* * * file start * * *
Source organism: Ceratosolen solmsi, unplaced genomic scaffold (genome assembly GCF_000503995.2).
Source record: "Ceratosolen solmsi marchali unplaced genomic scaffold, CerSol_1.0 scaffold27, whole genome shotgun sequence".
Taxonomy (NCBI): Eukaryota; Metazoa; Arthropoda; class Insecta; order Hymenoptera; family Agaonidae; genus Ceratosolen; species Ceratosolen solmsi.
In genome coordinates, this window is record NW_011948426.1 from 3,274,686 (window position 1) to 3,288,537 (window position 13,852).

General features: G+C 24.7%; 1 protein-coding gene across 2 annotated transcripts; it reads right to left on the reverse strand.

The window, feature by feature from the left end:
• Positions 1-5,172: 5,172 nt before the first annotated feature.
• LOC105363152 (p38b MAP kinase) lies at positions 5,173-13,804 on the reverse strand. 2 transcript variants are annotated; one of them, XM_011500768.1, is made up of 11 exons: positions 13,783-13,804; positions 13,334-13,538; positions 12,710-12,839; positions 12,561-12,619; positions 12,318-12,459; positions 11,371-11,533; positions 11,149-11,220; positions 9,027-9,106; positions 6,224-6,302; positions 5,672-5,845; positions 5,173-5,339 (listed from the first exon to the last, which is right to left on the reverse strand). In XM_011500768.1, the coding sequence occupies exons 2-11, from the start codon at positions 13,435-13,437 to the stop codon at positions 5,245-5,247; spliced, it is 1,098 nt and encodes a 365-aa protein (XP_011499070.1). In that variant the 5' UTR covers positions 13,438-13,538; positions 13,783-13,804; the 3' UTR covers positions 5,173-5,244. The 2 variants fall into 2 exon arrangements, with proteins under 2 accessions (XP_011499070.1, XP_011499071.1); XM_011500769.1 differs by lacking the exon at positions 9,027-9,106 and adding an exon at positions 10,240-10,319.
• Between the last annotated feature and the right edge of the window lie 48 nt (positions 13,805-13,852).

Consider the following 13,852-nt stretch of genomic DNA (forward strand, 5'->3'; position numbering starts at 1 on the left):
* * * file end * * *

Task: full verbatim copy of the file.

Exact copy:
Source organism: Ceratosolen solmsi, unplaced genomic scaffold (genome assembly GCF_000503995.2).
Source record: "Ceratosolen solmsi marchali unplaced genomic scaffold, CerSol_1.0 scaffold27, whole genome shotgun sequence".
Taxonomy (NCBI): Eukaryota; Metazoa; Arthropoda; class Insecta; order Hymenoptera; family Agaonidae; genus Ceratosolen; species Ceratosolen solmsi.
In genome coordinates, this window is record NW_011948426.1 from 3,274,686 (window position 1) to 3,288,537 (window position 13,852).

General features: G+C 24.7%; 1 protein-coding gene across 2 annotated transcripts; it reads right to left on the reverse strand.

The window, feature by feature from the left end:
• Positions 1-5,172: 5,172 nt before the first annotated feature.
• LOC105363152 (p38b MAP kinase) lies at positions 5,173-13,804 on the reverse strand. 2 transcript variants are annotated; one of them, XM_011500768.1, is made up of 11 exons: positions 13,783-13,804; positions 13,334-13,538; positions 12,710-12,839; positions 12,561-12,619; positions 12,318-12,459; positions 11,371-11,533; positions 11,149-11,220; positions 9,027-9,106; positions 6,224-6,302; positions 5,672-5,845; positions 5,173-5,339 (listed from the first exon to the last, which is right to left on the reverse strand). In XM_011500768.1, the coding sequence occupies exons 2-11, from the start codon at positions 13,435-13,437 to the stop codon at positions 5,245-5,247; spliced, it is 1,098 nt and encodes a 365-aa protein (XP_011499070.1). In that variant the 5' UTR covers positions 13,438-13,538; positions 13,783-13,804; the 3' UTR covers positions 5,173-5,244. The 2 variants fall into 2 exon arrangements, with proteins under 2 accessions (XP_011499070.1, XP_011499071.1); XM_011500769.1 differs by lacking the exon at positions 9,027-9,106 and adding an exon at positions 10,240-10,319.
• Between the last annotated feature and the right edge of the window lie 48 nt (positions 13,805-13,852).

Consider the following 13,852-nt stretch of genomic DNA (forward strand, 5'->3'; position numbering starts at 1 on the left):